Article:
A divorced mother of three adult children, Pamela was diagnosed 16 years ago with stage 3B ovarian cancer. She has survived five recurrences, multiple surgeries, scores of chemo treatments, and one surreal radiation experience.
Life was good. I had just bought a condo after selling the home I raised my kids in, and then, wow. All of the sudden, I had intense abdominal cramps and a watery period. I had been through menopause years before, so I knew it wasn’t that. My gynecologist said it was probably an ovarian cyst, so I went through pre-surgical stuff and had an ultrasound. I got a call a few days later that they found some irregularities and thought it was more than just a typical cyst. My gynecologist said she thought that this was beyond her and could refer me to an oncologist.
I was totally stunned when I heard that. I didn’t panic, it was really more surprise. Two very good friends had been diagnosed with ovarian cancer, which helped to deflect how startling it was. Thankfully, I heard the news at work so I could talk to my boss, a long-term friend and former priest. He was a good shoulder to lean on.
Mostly I would be OK during the day when there were people around, but I’d wake up in the middle of the night and would just panic, thinking I could die, and wondering what I was going to do. The fact that I lived alone made things harder. I didn’t want anyone living with me, but just to have a little moral support or someone to chat with would have helped. I was in shock; it didn’t seem that this should be happening to me.
La La Land
Making the first decisions was hard; I was in la-la land. My gynecologist scheduled my first appointment with the oncologist for me. She was so good and so knowledgeable. I swore by her and everything she was doing; I just put myself in her hands. During surgery, the doctors removed just about everything they could. They did a lot of scraping, trying to get all of the cells. Afterwards, they told me it was stage 3B.
They put a medi-port in, which I really didn’t like—it felt like a bottle cap under my skin—and started me on chemo. In addition to the port issues, the insomnia and agitation during chemo was terrible, since I was still sort of recovering from surgery and was also having back pain, headaches, and a rash. It wore me out. I didn’t have a lot of nausea but I wasn’t sleeping well.
My daughter came for the surgery, my sons, my sister and sister-in-law too were very helpful. I had support from people fat work and a lot of friends from church—people who would bring food or come by to help. A very dear friend would take me to chemo every time. She was an amazing and reliable friend, but it was hard sometimes since all the drugs made me sleepy. One time I pretended someone else was taking me to chemo so that I could go by myself and just sleep.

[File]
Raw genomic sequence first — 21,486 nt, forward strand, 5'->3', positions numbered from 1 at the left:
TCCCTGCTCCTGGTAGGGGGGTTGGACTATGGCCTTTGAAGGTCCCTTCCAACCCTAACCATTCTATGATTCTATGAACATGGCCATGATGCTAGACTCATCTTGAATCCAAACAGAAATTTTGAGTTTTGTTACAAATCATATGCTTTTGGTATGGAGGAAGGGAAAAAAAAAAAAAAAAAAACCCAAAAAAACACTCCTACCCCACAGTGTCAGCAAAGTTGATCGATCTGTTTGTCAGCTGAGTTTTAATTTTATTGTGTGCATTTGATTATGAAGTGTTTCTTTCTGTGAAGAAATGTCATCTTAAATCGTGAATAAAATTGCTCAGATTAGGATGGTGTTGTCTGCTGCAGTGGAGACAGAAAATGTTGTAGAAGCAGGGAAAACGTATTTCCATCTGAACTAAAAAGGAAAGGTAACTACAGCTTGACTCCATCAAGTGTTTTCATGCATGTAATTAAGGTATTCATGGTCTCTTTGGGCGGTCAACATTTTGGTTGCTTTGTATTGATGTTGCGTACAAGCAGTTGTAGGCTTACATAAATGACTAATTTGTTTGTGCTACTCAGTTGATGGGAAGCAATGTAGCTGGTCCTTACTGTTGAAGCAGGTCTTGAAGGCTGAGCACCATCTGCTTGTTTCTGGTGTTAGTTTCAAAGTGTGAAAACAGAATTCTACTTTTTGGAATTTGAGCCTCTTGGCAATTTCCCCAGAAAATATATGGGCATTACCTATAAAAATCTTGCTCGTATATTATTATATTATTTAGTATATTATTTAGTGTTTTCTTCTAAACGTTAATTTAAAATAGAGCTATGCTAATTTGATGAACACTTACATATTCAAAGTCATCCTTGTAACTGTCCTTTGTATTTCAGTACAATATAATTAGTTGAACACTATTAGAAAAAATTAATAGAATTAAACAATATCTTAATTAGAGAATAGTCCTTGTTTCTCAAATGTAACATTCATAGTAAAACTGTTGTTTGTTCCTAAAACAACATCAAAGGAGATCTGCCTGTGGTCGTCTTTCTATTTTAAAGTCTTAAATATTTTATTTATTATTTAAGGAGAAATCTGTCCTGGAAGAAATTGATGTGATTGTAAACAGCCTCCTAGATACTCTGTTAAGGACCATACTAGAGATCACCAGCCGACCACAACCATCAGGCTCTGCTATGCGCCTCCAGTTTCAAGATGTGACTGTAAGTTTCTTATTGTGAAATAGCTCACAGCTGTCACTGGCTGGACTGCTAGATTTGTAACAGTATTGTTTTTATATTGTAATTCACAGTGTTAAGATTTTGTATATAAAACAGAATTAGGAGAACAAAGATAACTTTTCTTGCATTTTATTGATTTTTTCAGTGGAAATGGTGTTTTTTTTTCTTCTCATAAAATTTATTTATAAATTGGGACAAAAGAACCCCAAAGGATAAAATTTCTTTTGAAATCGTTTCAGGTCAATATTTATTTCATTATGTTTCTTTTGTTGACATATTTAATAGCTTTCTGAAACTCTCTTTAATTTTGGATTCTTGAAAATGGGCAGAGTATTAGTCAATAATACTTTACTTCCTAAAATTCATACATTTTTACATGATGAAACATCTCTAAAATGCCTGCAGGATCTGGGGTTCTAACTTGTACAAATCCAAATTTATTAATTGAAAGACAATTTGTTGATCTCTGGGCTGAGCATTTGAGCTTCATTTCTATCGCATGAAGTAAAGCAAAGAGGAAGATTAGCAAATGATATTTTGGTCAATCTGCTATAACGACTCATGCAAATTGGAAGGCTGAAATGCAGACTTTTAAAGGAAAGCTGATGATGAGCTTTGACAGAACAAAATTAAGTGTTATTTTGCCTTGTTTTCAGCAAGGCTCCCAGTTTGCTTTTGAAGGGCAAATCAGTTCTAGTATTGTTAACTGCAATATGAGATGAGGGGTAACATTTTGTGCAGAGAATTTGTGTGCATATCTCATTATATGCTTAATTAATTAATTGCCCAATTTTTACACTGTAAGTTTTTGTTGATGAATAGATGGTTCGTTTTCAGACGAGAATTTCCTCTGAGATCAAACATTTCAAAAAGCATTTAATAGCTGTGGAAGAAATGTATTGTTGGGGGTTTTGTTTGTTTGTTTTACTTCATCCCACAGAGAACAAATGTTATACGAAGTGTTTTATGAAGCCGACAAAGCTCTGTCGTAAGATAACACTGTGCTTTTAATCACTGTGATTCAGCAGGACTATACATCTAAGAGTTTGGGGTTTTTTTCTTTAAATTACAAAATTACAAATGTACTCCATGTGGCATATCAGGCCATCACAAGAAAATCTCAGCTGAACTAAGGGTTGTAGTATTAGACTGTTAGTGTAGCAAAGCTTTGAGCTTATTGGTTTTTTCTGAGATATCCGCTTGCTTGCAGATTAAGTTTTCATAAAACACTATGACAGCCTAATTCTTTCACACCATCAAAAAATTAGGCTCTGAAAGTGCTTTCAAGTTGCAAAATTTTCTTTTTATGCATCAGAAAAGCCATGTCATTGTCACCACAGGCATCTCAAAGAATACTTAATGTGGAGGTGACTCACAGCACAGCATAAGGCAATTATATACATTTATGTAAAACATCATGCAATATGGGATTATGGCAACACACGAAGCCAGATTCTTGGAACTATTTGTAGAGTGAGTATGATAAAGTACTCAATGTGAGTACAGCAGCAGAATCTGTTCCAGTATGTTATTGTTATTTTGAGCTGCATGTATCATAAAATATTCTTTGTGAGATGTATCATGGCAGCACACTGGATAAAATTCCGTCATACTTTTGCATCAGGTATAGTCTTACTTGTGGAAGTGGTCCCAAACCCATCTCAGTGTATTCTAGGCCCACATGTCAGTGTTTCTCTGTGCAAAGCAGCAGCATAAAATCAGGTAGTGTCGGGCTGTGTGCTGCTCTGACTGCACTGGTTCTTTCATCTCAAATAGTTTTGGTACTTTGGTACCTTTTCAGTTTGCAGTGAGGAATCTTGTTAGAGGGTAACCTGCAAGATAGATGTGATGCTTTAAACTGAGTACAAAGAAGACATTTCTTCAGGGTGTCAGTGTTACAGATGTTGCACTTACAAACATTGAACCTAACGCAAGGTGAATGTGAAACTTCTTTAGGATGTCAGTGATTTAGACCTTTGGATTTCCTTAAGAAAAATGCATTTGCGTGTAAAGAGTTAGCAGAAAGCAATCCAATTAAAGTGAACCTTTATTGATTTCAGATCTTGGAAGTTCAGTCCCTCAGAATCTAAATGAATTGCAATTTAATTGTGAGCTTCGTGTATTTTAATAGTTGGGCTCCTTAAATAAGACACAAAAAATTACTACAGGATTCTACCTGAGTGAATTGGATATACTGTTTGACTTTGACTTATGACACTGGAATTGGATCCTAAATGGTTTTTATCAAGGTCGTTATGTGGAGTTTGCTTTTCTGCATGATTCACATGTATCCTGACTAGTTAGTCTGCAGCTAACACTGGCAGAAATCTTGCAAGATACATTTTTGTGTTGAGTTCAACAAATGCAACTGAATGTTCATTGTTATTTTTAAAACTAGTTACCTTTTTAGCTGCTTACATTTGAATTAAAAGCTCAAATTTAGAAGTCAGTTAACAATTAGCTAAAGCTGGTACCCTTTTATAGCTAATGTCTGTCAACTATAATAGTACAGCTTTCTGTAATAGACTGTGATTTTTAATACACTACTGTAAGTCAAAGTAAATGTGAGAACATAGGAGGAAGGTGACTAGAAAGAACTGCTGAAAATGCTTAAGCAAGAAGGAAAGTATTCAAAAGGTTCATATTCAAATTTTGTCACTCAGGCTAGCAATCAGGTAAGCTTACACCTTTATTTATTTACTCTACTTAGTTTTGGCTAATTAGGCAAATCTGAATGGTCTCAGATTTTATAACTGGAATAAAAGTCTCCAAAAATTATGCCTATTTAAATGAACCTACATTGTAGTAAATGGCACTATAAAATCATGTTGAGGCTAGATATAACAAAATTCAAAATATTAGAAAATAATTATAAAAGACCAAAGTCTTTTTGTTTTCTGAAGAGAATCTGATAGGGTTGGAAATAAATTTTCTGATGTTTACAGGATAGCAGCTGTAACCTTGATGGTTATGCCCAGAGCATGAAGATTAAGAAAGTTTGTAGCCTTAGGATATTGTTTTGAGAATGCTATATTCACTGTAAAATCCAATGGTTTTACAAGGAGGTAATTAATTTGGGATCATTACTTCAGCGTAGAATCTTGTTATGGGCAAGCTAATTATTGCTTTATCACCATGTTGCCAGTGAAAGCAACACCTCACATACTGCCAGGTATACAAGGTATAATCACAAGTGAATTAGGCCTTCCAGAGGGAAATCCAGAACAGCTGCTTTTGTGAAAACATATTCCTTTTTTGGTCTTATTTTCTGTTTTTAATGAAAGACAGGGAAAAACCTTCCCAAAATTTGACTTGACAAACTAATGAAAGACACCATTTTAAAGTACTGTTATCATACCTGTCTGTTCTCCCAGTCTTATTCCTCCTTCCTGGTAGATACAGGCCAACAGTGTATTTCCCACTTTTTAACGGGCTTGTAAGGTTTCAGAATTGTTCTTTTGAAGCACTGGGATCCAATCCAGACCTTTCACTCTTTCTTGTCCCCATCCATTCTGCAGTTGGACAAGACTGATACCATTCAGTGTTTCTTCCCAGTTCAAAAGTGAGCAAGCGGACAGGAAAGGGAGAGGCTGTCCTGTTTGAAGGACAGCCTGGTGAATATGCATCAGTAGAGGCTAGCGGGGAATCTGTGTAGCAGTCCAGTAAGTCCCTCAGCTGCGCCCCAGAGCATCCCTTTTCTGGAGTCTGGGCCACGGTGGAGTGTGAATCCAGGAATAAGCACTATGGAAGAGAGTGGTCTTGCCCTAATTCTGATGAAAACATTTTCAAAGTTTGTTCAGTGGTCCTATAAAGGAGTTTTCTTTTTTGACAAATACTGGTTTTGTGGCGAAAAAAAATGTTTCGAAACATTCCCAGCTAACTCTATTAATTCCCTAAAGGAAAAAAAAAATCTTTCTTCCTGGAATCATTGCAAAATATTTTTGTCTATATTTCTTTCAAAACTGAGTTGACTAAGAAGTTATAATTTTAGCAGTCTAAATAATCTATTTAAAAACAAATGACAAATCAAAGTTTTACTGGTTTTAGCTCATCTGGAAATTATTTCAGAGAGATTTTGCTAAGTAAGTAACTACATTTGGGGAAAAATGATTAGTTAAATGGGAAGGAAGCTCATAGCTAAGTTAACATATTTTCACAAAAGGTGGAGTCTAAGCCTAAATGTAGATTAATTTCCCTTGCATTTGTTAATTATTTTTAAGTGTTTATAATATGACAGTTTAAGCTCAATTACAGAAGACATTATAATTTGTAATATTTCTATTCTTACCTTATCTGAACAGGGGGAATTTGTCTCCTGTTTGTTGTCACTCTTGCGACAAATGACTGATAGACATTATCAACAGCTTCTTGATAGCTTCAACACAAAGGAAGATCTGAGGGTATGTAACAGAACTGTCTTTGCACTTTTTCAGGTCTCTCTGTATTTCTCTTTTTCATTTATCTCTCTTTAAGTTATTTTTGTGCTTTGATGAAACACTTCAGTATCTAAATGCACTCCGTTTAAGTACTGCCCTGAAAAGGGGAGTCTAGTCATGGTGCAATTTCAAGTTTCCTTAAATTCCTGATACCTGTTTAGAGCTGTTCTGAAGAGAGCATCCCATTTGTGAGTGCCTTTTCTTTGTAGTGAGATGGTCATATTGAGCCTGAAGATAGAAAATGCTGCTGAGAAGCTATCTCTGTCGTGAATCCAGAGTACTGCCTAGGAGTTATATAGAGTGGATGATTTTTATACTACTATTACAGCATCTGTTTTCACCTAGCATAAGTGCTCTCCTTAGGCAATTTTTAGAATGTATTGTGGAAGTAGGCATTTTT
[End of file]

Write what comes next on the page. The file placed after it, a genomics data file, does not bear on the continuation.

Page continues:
A Chronic Disease
I hated the port, and my doctor reluctantly removed it. Shortly after that, I had a scan done, which showed that the cancer was back, so I had to have another port put in. I’m now on my fourth port and guarding it very preciously, since some of them stopped working and I don’t want to have another one put in.
During my first diagnosis the doctor told me that I’d never be completely free of cancer; that it would flare up and she’d treat it like a chronic disease. And if it came back, then we’d do it again. Hearing that was very reassuring, so I didn’t freak out when the cancer came back two years later. I was more concerned about having to tell my kids again. At the time, I was in a relationship that I wanted out of, and so I used it as an excuse. I was more disappointed than surprised, as I didn’t want to have to go through chemo and lose my hair again. And I was disappointed when the doctor I trusted moved away.
When cancer came back a second time, I started on Doxil, the worst chemo ever. I lost toenails and skin peeled off my hands and soles. Since it was working, I didn’t say anything at first, but when I started complaining of the side effects my doctor stopped treatment. Then I had a third relapse and was given 27 rounds of Taxol. Cancer came back again about three years later and I started Taxol again for another 16 treatments.
At that point we were trying to decide what to do, since the chemo wasn’t getting at it. I asked my doctor about a radiation treatment I had heard of, and she said she’d look into it. This new doctor was not as proactive as I wish she would’ve been. I was often leading the way and she’d go along with it. Initially I didn’t do any research, but these days there’s so much more information out there. Now I sit with my iPad and look things up. You can get so scared off by what you read—if you don’t have a good medical sense in general, it can be very intimidating—but if you don’t have some knowledge then it’s hard to interact with doctors.